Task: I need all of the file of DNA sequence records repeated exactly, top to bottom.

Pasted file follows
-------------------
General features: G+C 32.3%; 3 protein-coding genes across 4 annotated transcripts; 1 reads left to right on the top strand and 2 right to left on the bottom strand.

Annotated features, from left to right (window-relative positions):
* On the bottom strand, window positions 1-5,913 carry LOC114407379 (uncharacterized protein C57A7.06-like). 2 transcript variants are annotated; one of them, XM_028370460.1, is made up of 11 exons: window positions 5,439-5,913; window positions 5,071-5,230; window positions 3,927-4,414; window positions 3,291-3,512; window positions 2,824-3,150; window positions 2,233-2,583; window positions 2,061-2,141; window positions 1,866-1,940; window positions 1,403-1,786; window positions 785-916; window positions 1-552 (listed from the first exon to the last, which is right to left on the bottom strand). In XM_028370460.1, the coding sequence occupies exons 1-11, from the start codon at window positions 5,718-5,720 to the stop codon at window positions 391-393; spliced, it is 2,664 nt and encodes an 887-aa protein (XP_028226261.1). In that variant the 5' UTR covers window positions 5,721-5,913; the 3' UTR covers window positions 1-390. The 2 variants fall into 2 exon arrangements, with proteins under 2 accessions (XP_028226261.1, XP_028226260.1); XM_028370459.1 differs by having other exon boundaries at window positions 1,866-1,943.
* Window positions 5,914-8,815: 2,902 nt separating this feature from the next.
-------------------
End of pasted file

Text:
General features: G+C 32.3%; 3 protein-coding genes across 4 annotated transcripts; 1 reads left to right on the top strand and 2 right to left on the bottom strand.

Annotated features, from left to right (window-relative positions):
* On the bottom strand, window positions 1-5,913 carry LOC114407379 (uncharacterized protein C57A7.06-like). 2 transcript variants are annotated; one of them, XM_028370460.1, is made up of 11 exons: window positions 5,439-5,913; window positions 5,071-5,230; window positions 3,927-4,414; window positions 3,291-3,512; window positions 2,824-3,150; window positions 2,233-2,583; window positions 2,061-2,141; window positions 1,866-1,940; window positions 1,403-1,786; window positions 785-916; window positions 1-552 (listed from the first exon to the last, which is right to left on the bottom strand). In XM_028370460.1, the coding sequence occupies exons 1-11, from the start codon at window positions 5,718-5,720 to the stop codon at window positions 391-393; spliced, it is 2,664 nt and encodes an 887-aa protein (XP_028226261.1). In that variant the 5' UTR covers window positions 5,721-5,913; the 3' UTR covers window positions 1-390. The 2 variants fall into 2 exon arrangements, with proteins under 2 accessions (XP_028226261.1, XP_028226260.1); XM_028370459.1 differs by having other exon boundaries at window positions 1,866-1,943.
* Window positions 5,914-8,815: 2,902 nt separating this feature from the next.